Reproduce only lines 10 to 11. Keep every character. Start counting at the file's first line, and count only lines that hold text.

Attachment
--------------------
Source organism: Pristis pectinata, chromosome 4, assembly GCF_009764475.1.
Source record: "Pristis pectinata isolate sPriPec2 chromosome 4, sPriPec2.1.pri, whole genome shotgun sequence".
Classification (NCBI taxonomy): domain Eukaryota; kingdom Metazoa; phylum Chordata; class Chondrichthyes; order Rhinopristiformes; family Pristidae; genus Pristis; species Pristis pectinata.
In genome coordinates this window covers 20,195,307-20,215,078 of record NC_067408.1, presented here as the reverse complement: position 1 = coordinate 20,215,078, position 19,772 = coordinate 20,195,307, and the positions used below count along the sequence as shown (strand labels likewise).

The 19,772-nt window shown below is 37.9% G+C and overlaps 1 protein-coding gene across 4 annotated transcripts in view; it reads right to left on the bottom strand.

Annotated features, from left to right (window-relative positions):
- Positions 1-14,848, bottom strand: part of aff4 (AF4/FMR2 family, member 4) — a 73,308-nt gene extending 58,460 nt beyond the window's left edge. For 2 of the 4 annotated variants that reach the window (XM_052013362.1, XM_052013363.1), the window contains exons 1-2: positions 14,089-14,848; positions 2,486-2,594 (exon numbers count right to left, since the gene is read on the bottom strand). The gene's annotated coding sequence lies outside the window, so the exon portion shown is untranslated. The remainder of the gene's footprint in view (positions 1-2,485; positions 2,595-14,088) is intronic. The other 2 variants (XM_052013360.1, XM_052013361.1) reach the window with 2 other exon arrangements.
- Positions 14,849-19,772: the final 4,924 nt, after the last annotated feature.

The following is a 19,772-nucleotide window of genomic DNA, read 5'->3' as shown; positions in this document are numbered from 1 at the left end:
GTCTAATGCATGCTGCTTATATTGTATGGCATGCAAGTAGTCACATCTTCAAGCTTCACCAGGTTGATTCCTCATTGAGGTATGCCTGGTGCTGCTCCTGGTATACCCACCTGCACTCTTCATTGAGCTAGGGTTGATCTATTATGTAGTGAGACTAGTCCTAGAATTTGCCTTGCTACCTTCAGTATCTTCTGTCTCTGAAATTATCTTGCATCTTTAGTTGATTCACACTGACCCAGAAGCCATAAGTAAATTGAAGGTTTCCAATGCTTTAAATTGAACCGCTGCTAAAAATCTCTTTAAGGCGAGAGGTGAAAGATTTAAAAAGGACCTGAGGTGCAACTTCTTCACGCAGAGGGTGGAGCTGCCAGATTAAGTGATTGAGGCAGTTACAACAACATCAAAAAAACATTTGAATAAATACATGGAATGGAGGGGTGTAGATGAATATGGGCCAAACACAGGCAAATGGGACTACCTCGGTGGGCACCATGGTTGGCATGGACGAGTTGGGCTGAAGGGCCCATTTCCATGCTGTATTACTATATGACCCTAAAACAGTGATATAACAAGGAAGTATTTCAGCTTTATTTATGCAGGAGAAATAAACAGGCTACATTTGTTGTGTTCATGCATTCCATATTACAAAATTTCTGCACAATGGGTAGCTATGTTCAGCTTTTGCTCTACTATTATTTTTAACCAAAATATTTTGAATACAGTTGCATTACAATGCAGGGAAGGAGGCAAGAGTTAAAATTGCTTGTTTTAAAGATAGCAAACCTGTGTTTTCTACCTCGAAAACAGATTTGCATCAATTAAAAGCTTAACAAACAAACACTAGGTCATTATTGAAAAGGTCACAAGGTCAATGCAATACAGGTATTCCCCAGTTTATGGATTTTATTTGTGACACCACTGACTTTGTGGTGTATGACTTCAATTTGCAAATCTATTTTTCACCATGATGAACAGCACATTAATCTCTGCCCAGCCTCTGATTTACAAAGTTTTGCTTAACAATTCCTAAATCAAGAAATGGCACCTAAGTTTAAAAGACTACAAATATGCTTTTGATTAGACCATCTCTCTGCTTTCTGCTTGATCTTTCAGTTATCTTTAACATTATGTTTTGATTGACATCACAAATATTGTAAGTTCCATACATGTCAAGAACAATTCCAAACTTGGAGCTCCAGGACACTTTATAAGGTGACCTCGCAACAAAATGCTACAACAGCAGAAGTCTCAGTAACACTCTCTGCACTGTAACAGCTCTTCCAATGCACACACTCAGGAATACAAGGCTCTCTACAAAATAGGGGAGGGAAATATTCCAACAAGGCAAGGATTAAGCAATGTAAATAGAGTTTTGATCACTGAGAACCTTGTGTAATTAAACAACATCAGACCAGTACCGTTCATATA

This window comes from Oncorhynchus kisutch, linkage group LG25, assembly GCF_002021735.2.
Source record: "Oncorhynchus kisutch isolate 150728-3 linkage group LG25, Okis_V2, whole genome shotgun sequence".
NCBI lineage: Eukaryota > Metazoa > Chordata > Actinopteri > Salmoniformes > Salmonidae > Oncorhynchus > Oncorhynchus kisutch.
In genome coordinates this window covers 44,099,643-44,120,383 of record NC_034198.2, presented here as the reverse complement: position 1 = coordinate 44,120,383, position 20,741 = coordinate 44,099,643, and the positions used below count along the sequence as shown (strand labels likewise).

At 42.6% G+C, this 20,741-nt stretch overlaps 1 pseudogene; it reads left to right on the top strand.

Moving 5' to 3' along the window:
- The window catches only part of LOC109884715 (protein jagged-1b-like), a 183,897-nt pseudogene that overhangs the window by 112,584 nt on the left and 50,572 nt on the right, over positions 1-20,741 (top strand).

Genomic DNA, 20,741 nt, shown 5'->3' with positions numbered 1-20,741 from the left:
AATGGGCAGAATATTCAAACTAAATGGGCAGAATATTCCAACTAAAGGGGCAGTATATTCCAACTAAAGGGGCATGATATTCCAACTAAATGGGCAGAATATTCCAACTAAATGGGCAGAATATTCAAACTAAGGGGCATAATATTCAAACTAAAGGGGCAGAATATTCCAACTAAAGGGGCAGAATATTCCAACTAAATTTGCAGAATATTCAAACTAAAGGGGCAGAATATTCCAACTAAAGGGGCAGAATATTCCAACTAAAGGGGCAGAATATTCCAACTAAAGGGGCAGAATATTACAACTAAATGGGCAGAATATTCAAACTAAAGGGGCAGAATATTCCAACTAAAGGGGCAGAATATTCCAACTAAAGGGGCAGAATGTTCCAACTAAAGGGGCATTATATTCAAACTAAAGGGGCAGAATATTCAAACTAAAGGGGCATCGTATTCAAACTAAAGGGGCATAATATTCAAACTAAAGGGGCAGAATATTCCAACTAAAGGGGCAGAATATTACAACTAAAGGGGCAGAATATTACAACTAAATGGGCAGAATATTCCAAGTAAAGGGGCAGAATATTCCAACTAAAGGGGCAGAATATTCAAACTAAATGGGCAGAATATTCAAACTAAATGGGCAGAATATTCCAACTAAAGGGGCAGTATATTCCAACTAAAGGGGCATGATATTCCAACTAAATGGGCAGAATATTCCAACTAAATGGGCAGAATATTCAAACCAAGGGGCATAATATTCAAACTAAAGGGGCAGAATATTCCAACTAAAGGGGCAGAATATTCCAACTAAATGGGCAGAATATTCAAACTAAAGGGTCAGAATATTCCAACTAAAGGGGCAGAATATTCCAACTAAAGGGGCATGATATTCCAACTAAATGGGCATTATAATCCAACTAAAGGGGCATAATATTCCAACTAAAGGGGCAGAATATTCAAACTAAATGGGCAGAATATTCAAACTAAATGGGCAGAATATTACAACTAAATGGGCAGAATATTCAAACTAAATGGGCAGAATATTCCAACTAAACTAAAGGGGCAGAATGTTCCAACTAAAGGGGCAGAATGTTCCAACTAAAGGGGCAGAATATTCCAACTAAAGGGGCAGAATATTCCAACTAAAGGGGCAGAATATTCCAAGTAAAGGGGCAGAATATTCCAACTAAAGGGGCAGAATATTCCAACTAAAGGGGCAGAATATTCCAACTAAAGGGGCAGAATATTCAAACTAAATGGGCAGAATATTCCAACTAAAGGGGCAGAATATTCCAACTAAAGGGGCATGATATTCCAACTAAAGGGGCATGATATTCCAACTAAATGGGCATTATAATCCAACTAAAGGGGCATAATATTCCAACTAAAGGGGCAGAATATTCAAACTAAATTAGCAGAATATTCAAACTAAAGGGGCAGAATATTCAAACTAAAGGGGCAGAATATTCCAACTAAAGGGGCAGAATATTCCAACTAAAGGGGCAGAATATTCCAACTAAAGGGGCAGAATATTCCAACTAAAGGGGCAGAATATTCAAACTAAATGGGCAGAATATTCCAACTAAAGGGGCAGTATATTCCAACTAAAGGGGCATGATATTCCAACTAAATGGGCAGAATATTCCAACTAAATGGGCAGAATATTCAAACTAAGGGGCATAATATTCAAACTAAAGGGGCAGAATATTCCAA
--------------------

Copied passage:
GTCTAATGCATGCTGCTTATATTGTATGGCATGCAAGTAGTCACATCTTCAAGCTTCACCAGGTTGATTCCTCATTGAGGTATGCCTGGTGCTGCTCCTGGTATACCCACCTGCACTCTTCATTGAGCTAGGGTTGATCTATTATGTAGTGAGACTAGTCCTAGAATTTGCCTTGCTACCTTCAGTATCTTCTGTCTCTGAAATTATCTTGCATCTTTAGTTGATTCACACTGACCCAGAAGCCATAAGTAAATTGAAGGTTTCCAATGCTTTAAATTGAACCGCTGCTAAAAATCTCTTTAAGGCGAGAGGTGAAAGATTTAAAAAGGACCTGAGGTGCAACTTCTTCACGCAGAGGGTGGAGCTGCCAGATTAAGTGATTGAGGCAGTTACAACAACATCAAAAAAACATTTGAATAAATACATGGAATGGAGGGGTGTAGATGAATATGGGCCAAACACAGGCAAATGGGACTACCTCGGTGGGCACCATGGTTGGCATGGACGAGTTGGGCTGAAGGGCCCATTTCCATGCTGTATTACTATATGACCCTAAAACAGTGATATAACAAGGAAGTATTTCAGCTTTATTTATGCAGGAGAAATAAACAGGCTACATTTGTTGTGTTCATGCATTCCATATTACAAAATTTCTGCACAATGGGTAGCTATGTTCAGCTTTTGCTCTACTATTATTTTTAACCAAAATATTTTGAATACAGTTGCATTACAATGCAGGGAAGGAGGCAAGAGTTAAAATTGCTTGTTTTAAAGATAGCAAACCTGTGTTTTCTACCTCGAAAACAGATTTGCATCAATTAAAAGCTTAACAAACAAACACTAGGTCATTATTGAAAAGGTCACAAGGTCAATGCAATACAGGTATTCCCCAGTTTATGGATTTTATTTGTGACACCACTGACTTTGTGGTGTATGACTTCAATTTGCAAATCTATTTTTCACCATGATGAACAGCACATTAATCTCTGCCCAGCCTCTGATTTACAAAGTTTTGCTTAACAATTCCTAAATCAAGAAATGGCACCTAAGTTTAAAAGACTACAAATATGCTTTTGATTAGACCATCTCTCTGCTTTCTGCTTGATCTTTCAGTTATCTTTAACATTATGTTTTGATTGACATCACAAATATTGTAAGTTCCATACATGTCAAGAACAATTCCAAACTTGGAGCTCCAGGACACTTTATAAGGTGACCTCGCAACAAAATGCTACAACAGCAGAAGTCTCAGTAACACTCTCTGCACTGTAACAGCTCTTCCAATGCACACACTCAGGAATACAAGGCTCTCTACAAAATAGGGGAGGGAAATATTCCAACAAGGCAAGGATTAAGCAATGTAAATAGAGTTTTGATCACTGAGAACCTTGTGTAATTAAACAACATCAGACCAGTACCGTTCATATA

This window comes from Oncorhynchus kisutch, linkage group LG25, assembly GCF_002021735.2.